European Commission Vice-President Frans Timmermans announced with a 04:13am tweet that the EU executive had activated Article 7 of the Lisbon Treaty against Poland, due to “a risk of serious breach of of the rule of law”.
The procedure – if supported by other EU member states voting unanimously – sets off a lengthy process that could lead to the suspension of the country’s EU voting rights in the Council of Ministers.
Timmermans said the decision was made with “a heavy heart”, and hoped “ that we can enter into a more fruitful dialogue”.
The Commission also gave its fourth set of recommendation to Poland on remedial measures that the country could adopt to stop the punitive process.
It is with a heavy heart that we have activated Article 7(1). But the facts leave us with no choice. We have no other option. This is not just about Poland, it is about the EU as a whole. We continue to hope that we can enter into a more fruitful dialogue.
— Frans Timmermans (@TimmermansEU) December 20, 2017
The EU executive motivated its decision by saying “there is a clear risk of a serious breach of the rule of law in Poland.”
“Over a period of two years, the Polish authorities have adopted more than 13 laws affecting the entire structure of the justice system in Poland, impacting the Constitutional Tribunal, Supreme Court, ordinary courts, National Council for the Judiciary, prosecution service and National School of Judiciary.
“The common pattern is that the executive and legislative branches have been systematically enabled to politically interfere in the composition, powers, administration and functioning of the judicial branch,” the Commission said.
How it works
Article 7, often referred to as the “nuclear option” in Brussels, provides a mechanism to safeguard fundamental EU values when they are considered under threat. These include the “respect for human dignity, freedom, democracy, equality, the rule of law, and respect for human rights.”
If the procedure is concluded, the main effect of Article 7 is to suspend voting rights of the targeted country in the Council of the EU.
But it has thus far never been used, partly because the process is far from straightforward. Here’s how it works:
- Article 7 can be triggered by one third of member states, by the European Parliament or by the Commission, each according to their own rules of procedure.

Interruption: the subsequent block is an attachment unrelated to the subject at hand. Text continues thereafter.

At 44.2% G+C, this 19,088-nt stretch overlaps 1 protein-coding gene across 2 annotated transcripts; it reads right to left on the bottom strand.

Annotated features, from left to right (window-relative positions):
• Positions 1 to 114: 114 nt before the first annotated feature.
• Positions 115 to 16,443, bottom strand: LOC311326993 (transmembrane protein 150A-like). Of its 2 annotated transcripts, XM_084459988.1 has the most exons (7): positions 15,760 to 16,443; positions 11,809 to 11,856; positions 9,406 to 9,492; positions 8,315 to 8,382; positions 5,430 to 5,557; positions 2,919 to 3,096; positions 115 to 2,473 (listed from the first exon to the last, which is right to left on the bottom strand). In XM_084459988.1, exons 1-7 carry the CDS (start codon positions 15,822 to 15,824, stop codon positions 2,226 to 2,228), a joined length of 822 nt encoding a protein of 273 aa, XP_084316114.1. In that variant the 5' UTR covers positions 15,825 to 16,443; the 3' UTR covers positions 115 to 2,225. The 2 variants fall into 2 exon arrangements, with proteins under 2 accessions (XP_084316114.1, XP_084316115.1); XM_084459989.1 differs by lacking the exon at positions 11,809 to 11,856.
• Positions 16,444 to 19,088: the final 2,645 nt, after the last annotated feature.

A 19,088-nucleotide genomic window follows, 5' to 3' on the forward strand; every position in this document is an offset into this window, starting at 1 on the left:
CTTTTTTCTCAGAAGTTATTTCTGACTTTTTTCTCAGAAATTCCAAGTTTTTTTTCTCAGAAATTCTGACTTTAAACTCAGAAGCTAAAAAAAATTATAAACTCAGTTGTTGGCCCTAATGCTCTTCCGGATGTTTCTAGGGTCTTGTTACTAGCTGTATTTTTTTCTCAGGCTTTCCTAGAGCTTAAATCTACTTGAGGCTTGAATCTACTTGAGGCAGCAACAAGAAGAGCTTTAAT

- The European Parliament then has to give its consent, which requires a two-thirds majority of the votes cast and an absolute majority of MEPs.
- The Council of the EU representing the 28 member states, then has to approve the launch of the procedure, with a four-fifths majority vote aimed at recognising the risk of a breach of EU values.
- The next phase is Article 7(2), by which an actual breach of EU values can be determined by the Council on a proposal by a third of Member States or the Commission.
- The Council then needs to vote by unanimity on Article 7(3), which launches sanctions, such as the suspension of voting rights in the Council.
- The Parliament closes the procedure by giving its consent (two-thirds majority, absolute majority of MEPs).
What happens next
Poland will now have three months to adopt the Commission’s recommendations, including to amend or withdraw most of the controversial reforms of the judiciary, and to “refrain from actions and public statements which could further undermine the legitimacy of the judiciary.”
However responding to the Commission’s announcement, Polish Prime Minister Mateusz Morawiecki tweeted: “Poland is attached to the rule of law as much as the EU. The reform of the justice system is necessary in Poland. We need openness and integrity in the dialogue between Warsaw and the Commission.”
“I believe that the subjectivity of Poland can be reconciled with the idea of a United Europe,” Morawiecki said, signalling the new prime minister is likely to go ahead with the reforms.
Polska jest przywiązana do zasady praworządności tak samo jak UE. Reforma wymiaru sprawiedliwości jest w Polsce konieczna. W dialogu między Warszawą, a Komisją potrzebujemy otwartości i uczciwości. Wierzę w to, że podmiotowość Polski da się pogodzić z ideą Zjednoczonej Europy.
— Mateusz Morawiecki (@MorawieckiM) December 20, 2017
The Polish Foreign ministry issued a statement (see below in full) saying: “We want to continue to reform our justice system – we owe it to our voters, these are social expectations. We are open to the social and political debate on this important reform, and we expect from our European partners a comprehensive, objective assessment and a better understanding”.
Speaking to EURACTIV.com on behalf of Poland’s permanent representation to the EU, Martyna Bildziukiewicz said “it is too early to know” what will happen in the Council, which could be convened on March 20th – exactly three months from now.
It is early to say which countries will support Poland in the council, although Hungary has already said it will veto the procedure. Other allies include the Czech Republic and Slovakia, which are part of the Visegrad Group, making sanctions unlikely.
In May, MEPs voted in favour of triggering Article 7 against Hungary, citing “serious deterioration of rule of law and democracy”, and asking for putting Hungary’s EU funds under surveillance.